4 Doniesienia naukowe Research reports Jacek Wilkowski, Piotr Borysiuk, Jarosław Górski, Paweł Czarniak: Analysis of relative machinability indexes of wood particle boards bonded with waste thermoplastics (Analiza względnych wskaźników skrawalności płyt wiórowych spajanych termoplastami poużytkowymi)... Michał Aniszewski, Piotr Witomski: The state of preservation of archaeological wood uncovered in the Grotto foundations of the retaining wall of the Palace Museum in Wilanów (Stan zachowania drewna archeologicznego odkrytego przy fundamentach Groty muru oporowego Pałacu w Wilanowie)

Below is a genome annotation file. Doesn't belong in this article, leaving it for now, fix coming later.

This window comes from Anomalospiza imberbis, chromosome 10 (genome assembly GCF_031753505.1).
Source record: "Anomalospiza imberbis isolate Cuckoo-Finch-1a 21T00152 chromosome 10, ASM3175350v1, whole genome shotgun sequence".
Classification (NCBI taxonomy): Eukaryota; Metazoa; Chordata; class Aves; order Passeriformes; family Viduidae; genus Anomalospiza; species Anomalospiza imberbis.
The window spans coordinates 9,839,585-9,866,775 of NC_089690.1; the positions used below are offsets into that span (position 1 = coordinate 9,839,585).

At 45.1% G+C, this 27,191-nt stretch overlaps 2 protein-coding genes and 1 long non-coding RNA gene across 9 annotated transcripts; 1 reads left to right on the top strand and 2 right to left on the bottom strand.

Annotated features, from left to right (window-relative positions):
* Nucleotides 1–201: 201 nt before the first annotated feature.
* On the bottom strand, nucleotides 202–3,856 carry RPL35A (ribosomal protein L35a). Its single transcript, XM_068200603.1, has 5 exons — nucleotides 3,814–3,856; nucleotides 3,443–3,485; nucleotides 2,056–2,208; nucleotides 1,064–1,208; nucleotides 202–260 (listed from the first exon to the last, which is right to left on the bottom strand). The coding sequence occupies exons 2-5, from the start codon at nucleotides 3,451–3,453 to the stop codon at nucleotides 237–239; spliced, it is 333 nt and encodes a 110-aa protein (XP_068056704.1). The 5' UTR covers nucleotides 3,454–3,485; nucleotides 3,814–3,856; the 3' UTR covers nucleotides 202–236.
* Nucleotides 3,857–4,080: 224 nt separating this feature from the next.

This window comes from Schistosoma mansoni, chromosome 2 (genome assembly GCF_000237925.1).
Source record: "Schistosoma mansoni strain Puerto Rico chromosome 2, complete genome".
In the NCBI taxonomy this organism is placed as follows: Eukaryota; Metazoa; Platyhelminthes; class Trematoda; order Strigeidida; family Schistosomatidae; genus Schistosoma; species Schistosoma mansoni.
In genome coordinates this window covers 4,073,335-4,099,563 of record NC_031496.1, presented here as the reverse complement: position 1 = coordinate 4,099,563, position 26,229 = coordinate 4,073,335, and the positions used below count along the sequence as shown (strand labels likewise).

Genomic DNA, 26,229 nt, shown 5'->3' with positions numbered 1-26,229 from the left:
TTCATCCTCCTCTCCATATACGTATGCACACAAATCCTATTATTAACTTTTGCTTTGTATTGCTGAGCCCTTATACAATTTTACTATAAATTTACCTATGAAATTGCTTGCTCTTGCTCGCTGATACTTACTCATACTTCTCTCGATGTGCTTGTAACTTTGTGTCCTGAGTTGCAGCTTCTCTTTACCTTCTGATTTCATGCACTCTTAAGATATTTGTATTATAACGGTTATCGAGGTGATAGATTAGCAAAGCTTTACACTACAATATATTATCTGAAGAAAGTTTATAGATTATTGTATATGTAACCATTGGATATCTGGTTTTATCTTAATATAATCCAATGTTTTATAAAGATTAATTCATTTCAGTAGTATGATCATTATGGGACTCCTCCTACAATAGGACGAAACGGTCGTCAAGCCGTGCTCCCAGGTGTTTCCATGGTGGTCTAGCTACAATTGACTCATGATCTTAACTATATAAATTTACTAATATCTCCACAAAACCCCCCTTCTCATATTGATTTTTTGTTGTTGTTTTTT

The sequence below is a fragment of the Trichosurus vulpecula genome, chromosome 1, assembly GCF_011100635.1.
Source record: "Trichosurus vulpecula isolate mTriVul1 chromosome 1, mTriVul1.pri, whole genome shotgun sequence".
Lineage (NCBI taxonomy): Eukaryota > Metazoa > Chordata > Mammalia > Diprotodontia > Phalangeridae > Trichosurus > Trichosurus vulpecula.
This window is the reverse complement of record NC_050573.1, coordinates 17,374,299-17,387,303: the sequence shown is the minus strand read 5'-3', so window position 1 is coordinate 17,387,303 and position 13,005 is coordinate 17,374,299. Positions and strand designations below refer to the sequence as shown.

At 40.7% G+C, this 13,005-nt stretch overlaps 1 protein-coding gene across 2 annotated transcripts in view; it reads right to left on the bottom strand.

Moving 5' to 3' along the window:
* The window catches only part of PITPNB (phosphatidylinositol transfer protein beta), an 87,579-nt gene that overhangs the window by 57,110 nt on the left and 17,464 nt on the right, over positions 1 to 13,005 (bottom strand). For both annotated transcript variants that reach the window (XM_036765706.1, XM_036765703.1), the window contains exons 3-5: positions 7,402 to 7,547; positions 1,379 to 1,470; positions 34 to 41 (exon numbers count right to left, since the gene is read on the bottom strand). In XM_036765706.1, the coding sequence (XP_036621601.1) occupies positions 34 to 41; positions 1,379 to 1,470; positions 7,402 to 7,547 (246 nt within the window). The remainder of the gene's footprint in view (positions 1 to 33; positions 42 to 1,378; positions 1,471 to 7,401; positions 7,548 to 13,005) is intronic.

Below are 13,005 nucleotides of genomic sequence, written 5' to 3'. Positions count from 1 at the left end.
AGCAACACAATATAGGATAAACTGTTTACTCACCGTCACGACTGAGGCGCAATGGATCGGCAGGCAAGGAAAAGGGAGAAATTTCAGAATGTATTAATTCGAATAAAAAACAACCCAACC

5 Drewno 2013, vol. 56, nr 190 DOI: /wood PRACE NAUKOWE RESEARCH PAPERS Xue-Fei Zhou 1 Co(SALEN)-CATALYSED OXIDATION OF SYNTHETIC LIGNIN-LIKE POLYMER: O 2 EFFECTS Molecular oxygen (O 2 ) is widely used as an oxidant in catalytic oxidation. This study was part of a biomimetic oxidation targeted at increasing the use of lignin in the production of chemicals through the application of salen transition metal catalysts. In this work, the catalytic performance of a cobalt-schiff base catalyst Co(salen) in the presence of an oxidant and a ligand, such as pyridine, was analysed using two polymeric lignin model compounds. Oxidation experiments were carried out in alkaline water (ph 11-12) with the use of H 2 O 2 and atmospheric oxygen (1atm) as oxidants. Co(salen) was an active catalyst, increasing the oxidation rate of the S- and G- type phenolic model polymers. In studies with FTIR, C-13 NMR, and GC-MS spectroscopy, the Co(salen)- -catalysed oxidation rate was found to be high in the presence of O 2. O 2 had effects on the activity of the Co(salen), and it was concluded that the rate of the decomposition of the polymer was increased with the addition of O 2. The structure of the lignin model polymers also had an effect on their decomposition. In the form of two CH 3 O-group polymers (S-type lignin model polymer), the depolymerisation decreased. Irrespective of the polymer (both S- and G- type lignin model polymers), the depolymerisation generated benzaldehydes as the main observed products. The model polymer studies were confirmed to be a useful way to obtain information about the reactions occurring during catalytic oxidation. Keywords: Co(salen), catalyst, catalytic oxidation, lignin model polymer, O 2 effect, FTIR, C-13 NMR, GC-MS Xue-Fei Zhou, Kunming University of Science and Technology, Kunming, China; Fudan University, Shanghai, China; Nanjing Forestry University, Nanjing, China; Huaiyin Normal University, Huaian, China; Tianjin University of Science and Technology, Tianjin, China